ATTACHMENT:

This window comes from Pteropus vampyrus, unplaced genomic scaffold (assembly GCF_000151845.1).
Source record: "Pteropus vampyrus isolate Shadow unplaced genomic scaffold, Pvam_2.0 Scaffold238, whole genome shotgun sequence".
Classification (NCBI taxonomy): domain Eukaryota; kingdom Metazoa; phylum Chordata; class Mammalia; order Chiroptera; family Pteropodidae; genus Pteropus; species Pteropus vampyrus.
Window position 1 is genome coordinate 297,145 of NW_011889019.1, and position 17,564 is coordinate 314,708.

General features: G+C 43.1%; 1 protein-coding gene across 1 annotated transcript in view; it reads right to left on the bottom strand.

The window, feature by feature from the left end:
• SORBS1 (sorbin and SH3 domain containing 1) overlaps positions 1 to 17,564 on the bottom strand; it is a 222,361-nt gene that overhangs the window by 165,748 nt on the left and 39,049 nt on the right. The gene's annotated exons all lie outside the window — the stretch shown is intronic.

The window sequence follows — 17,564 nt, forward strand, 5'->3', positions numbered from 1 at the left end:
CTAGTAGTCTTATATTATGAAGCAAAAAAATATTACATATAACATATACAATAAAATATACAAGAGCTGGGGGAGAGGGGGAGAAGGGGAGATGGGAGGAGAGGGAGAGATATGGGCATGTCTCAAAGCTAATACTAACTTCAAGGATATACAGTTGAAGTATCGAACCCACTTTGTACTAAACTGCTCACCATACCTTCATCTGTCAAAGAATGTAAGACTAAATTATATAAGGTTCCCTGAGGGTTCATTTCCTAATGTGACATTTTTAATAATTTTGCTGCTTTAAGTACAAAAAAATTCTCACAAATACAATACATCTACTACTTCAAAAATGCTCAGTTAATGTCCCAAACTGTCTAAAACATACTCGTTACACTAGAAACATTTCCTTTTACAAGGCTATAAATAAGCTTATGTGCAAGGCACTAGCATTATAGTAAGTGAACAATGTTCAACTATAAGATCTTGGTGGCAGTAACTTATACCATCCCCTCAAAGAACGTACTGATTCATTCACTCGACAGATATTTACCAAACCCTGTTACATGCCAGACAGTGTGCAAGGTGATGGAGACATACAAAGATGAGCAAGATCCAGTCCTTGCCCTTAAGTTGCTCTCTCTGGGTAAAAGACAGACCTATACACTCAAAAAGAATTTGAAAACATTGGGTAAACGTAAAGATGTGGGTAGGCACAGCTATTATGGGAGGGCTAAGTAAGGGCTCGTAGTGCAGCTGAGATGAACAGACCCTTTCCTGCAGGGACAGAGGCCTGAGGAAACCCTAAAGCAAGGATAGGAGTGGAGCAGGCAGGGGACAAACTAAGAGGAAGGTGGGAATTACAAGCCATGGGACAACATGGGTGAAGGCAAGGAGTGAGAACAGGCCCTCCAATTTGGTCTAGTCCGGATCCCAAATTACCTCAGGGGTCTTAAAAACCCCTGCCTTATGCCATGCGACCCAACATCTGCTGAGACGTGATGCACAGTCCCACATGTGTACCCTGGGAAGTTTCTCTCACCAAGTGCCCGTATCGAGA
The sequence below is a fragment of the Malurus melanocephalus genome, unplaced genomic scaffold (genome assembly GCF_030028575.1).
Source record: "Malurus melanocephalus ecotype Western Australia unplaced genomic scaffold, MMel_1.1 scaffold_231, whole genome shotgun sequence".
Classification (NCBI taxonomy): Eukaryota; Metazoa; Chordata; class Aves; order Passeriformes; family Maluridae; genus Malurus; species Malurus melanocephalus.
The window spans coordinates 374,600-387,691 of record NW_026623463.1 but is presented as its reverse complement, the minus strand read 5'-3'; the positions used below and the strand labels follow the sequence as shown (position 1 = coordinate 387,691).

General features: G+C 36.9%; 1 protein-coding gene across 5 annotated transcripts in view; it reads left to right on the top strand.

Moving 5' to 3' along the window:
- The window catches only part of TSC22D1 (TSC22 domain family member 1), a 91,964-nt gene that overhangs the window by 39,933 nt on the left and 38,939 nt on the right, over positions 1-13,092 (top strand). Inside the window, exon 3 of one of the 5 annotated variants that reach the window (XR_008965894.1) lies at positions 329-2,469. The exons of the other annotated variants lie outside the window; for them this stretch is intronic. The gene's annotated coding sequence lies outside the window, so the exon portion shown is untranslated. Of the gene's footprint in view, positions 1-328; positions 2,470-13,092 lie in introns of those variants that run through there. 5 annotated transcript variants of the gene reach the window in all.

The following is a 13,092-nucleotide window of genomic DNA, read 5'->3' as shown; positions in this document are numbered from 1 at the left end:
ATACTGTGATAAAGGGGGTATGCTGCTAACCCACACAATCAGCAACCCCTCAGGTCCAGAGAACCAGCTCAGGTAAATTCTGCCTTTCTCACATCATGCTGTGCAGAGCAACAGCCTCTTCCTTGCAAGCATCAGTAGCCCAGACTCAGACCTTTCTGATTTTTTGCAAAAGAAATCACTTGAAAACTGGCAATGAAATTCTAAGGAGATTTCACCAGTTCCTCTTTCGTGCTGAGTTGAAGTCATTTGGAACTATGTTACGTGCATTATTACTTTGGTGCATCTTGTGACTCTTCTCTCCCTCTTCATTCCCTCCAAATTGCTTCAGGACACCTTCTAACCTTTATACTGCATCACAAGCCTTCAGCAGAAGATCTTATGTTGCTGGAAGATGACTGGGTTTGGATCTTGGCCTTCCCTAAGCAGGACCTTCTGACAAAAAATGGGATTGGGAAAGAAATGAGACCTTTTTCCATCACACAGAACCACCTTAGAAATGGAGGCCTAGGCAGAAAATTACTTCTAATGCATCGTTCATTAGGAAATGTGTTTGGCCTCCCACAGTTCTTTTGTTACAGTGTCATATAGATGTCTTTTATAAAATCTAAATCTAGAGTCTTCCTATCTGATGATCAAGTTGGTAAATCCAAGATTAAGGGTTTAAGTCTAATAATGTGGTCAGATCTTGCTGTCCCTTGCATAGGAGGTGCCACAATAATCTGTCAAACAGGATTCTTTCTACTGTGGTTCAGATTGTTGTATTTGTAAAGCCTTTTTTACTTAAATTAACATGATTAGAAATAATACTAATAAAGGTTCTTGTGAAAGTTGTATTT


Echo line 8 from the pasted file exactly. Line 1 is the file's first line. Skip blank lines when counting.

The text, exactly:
The window sequence follows — 17,564 nt, forward strand, 5'->3', positions numbered from 1 at the left end: